10 July 2009

In 1943 a DeHavilland Mosquito in BOAC markings landed at RAF Leuchars in Scotland carrying a valuable passenger- Danish physicist Niels Bohr, the 1922 winner of the Nobel Prize in physics. In a conference in Washington DC in 1939, Bohr detailed how the uranium isotope U-235 could be used to create a chain reaction in an atomic bomb. By 1943 the Nazis were rounding up and deporting the Jews in Denmark and as his mother was Jewish, Bohr was at risk. Word got out that he was about to be arrested and given the choice between joining Hitler's atomic weapons project or be sent with his family to a concentration camp.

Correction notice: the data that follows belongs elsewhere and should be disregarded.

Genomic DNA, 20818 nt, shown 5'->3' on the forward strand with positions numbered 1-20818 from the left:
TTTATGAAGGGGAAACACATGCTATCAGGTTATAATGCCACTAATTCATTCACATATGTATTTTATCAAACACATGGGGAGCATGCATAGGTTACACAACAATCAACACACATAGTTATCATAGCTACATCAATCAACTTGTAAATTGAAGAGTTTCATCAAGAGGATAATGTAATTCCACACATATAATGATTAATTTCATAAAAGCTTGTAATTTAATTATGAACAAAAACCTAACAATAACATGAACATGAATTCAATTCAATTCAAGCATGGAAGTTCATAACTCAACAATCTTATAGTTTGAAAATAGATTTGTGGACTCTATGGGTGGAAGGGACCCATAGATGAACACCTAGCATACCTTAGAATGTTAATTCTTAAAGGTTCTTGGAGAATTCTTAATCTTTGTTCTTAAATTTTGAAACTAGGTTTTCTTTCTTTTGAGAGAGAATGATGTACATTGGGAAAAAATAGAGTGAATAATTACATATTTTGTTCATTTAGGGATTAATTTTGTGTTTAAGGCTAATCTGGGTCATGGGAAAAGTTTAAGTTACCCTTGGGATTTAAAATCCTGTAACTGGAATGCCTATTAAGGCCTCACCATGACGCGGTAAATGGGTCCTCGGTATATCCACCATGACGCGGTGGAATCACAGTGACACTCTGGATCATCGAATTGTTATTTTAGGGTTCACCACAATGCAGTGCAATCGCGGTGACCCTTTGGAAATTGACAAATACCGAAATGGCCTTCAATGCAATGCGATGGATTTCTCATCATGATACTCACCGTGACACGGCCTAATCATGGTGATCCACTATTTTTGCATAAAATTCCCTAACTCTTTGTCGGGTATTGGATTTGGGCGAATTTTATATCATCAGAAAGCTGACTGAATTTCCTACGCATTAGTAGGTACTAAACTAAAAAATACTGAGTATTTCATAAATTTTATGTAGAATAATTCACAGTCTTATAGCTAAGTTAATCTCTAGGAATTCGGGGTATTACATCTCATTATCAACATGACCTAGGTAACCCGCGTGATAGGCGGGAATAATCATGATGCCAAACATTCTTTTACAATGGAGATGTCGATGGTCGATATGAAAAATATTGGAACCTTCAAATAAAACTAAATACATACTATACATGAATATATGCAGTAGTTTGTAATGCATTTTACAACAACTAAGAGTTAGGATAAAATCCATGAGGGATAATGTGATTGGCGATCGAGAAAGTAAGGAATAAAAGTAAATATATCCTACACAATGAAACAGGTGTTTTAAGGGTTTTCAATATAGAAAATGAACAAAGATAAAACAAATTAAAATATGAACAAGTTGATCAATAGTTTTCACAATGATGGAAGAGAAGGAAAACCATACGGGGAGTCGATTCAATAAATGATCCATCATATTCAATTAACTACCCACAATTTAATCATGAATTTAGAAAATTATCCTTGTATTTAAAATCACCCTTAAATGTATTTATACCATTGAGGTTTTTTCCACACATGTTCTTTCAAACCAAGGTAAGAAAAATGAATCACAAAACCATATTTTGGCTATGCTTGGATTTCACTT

With the help of the British secret service, Bohr was smuggled to Sweden and then flown in an improvised bunk in the bomb bay of the Mosquito from Stockholm to Scotland. From there he was flown onward to England and then the United States to join the Manhattan Project.

The Mosquito flew approximately 200 flights in BOAC colors between Stockholm and the UK during the war conveying clandestine personnel and war materiel. Only the Mosquito was fast enough to evade patrolling German fighters over the North Sea.

Source: Aviation History, September 2009. "The Magnificent Merlin" by Nicholas O'Dell, p32.

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